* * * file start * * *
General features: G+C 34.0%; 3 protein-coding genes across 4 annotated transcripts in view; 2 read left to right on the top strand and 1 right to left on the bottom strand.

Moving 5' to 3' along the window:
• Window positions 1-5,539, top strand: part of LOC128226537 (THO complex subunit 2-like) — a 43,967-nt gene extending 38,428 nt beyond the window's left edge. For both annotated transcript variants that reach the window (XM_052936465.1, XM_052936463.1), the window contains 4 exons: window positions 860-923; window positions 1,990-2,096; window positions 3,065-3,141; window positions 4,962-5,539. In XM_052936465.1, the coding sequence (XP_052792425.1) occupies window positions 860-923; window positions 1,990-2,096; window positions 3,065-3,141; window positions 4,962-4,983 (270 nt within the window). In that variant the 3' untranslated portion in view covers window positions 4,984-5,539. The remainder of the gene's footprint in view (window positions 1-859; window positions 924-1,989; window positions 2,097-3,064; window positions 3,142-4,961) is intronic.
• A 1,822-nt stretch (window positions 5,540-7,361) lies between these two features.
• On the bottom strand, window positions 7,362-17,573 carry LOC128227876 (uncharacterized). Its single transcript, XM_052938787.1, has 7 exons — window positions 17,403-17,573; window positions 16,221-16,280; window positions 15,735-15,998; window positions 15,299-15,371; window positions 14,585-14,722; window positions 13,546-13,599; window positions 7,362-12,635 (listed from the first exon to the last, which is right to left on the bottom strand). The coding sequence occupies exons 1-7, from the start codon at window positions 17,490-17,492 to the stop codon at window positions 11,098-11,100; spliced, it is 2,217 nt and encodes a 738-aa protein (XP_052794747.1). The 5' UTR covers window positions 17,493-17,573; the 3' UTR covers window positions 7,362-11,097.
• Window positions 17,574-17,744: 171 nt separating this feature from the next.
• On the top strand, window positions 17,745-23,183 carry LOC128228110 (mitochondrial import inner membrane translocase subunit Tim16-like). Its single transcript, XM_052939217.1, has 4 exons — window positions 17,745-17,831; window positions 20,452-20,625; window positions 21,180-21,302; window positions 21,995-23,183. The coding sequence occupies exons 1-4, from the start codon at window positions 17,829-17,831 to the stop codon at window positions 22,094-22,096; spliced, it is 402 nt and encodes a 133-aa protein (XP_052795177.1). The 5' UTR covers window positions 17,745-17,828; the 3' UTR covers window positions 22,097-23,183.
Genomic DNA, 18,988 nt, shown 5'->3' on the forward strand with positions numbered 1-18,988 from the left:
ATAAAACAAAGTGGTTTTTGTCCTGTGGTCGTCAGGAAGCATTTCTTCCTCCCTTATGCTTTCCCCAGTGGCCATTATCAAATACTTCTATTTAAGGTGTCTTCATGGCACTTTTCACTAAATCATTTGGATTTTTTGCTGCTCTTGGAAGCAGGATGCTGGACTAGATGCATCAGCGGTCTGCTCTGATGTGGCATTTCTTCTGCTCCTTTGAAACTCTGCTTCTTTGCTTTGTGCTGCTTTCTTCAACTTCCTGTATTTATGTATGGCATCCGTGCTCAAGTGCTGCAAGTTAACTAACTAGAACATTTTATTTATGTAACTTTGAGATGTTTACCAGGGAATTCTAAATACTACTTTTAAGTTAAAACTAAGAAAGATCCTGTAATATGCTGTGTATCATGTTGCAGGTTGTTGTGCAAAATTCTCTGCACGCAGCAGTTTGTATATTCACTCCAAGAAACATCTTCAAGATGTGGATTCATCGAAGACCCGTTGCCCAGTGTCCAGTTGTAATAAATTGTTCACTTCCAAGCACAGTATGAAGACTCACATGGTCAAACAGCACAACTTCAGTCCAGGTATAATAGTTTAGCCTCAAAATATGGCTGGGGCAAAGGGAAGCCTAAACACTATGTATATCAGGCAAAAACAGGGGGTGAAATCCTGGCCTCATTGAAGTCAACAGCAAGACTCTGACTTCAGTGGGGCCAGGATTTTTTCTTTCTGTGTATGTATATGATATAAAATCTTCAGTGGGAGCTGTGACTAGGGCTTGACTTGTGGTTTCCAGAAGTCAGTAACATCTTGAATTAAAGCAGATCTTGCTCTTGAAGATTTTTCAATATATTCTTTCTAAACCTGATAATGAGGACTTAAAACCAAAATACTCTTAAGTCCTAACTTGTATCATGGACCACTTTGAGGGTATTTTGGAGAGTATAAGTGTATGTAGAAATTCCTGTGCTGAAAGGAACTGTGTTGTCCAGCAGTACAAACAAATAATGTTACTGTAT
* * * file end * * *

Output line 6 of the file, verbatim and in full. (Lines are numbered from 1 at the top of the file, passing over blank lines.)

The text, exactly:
• Window positions 17,574-17,744: 171 nt separating this feature from the next.